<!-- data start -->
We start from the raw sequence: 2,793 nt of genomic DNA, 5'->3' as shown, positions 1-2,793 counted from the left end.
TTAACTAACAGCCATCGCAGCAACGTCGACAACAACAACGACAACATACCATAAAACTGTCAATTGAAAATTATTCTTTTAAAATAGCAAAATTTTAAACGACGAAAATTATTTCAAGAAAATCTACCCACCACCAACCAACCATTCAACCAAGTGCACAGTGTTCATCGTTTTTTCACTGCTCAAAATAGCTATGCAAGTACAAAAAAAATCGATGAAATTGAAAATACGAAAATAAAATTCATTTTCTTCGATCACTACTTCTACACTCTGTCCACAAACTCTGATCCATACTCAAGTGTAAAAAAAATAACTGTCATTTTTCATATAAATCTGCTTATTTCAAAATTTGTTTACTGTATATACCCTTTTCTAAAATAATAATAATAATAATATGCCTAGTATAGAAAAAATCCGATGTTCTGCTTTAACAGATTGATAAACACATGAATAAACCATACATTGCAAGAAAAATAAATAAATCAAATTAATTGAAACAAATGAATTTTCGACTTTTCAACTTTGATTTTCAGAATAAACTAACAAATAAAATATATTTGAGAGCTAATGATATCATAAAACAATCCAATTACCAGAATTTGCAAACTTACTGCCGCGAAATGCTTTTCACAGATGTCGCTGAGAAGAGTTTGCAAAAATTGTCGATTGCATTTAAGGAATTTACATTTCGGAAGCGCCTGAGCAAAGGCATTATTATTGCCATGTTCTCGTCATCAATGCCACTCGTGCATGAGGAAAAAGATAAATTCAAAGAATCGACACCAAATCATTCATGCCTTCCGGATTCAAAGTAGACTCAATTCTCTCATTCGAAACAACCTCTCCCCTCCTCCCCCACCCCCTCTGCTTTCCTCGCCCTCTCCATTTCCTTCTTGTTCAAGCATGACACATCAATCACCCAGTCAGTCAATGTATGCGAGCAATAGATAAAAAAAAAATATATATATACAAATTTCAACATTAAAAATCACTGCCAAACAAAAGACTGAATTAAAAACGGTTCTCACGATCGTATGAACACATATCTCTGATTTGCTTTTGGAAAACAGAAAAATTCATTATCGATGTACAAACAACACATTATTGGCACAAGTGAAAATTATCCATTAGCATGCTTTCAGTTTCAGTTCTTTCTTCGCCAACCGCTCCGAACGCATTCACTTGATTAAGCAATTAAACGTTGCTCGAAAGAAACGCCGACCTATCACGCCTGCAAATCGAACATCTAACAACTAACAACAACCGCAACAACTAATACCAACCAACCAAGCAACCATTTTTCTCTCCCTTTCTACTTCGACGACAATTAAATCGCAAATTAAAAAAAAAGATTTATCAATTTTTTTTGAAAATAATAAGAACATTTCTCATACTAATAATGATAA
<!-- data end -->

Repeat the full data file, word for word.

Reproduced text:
We start from the raw sequence: 2,793 nt of genomic DNA, 5'->3' as shown, positions 1-2,793 counted from the left end.
TTAACTAACAGCCATCGCAGCAACGTCGACAACAACAACGACAACATACCATAAAACTGTCAATTGAAAATTATTCTTTTAAAATAGCAAAATTTTAAACGACGAAAATTATTTCAAGAAAATCTACCCACCACCAACCAACCATTCAACCAAGTGCACAGTGTTCATCGTTTTTTCACTGCTCAAAATAGCTATGCAAGTACAAAAAAAATCGATGAAATTGAAAATACGAAAATAAAATTCATTTTCTTCGATCACTACTTCTACACTCTGTCCACAAACTCTGATCCATACTCAAGTGTAAAAAAAATAACTGTCATTTTTCATATAAATCTGCTTATTTCAAAATTTGTTTACTGTATATACCCTTTTCTAAAATAATAATAATAATAATATGCCTAGTATAGAAAAAATCCGATGTTCTGCTTTAACAGATTGATAAACACATGAATAAACCATACATTGCAAGAAAAATAAATAAATCAAATTAATTGAAACAAATGAATTTTCGACTTTTCAACTTTGATTTTCAGAATAAACTAACAAATAAAATATATTTGAGAGCTAATGATATCATAAAACAATCCAATTACCAGAATTTGCAAACTTACTGCCGCGAAATGCTTTTCACAGATGTCGCTGAGAAGAGTTTGCAAAAATTGTCGATTGCATTTAAGGAATTTACATTTCGGAAGCGCCTGAGCAAAGGCATTATTATTGCCATGTTCTCGTCATCAATGCCACTCGTGCATGAGGAAAAAGATAAATTCAAAGAATCGACACCAAATCATTCATGCCTTCCGGATTCAAAGTAGACTCAATTCTCTCATTCGAAACAACCTCTCCCCTCCTCCCCCACCCCCTCTGCTTTCCTCGCCCTCTCCATTTCCTTCTTGTTCAAGCATGACACATCAATCACCCAGTCAGTCAATGTATGCGAGCAATAGATAAAAAAAAAATATATATATACAAATTTCAACATTAAAAATCACTGCCAAACAAAAGACTGAATTAAAAACGGTTCTCACGATCGTATGAACACATATCTCTGATTTGCTTTTGGAAAACAGAAAAATTCATTATCGATGTACAAACAACACATTATTGGCACAAGTGAAAATTATCCATTAGCATGCTTTCAGTTTCAGTTCTTTCTTCGCCAACCGCTCCGAACGCATTCACTTGATTAAGCAATTAAACGTTGCTCGAAAGAAACGCCGACCTATCACGCCTGCAAATCGAACATCTAACAACTAACAACAACCGCAACAACTAATACCAACCAACCAAGCAACCATTTTTCTCTCCCTTTCTACTTCGACGACAATTAAATCGCAAATTAAAAAAAAAGATTTATCAATTTTTTTTGAAAATAATAAGAACATTTCTCATACTAATAATGATAA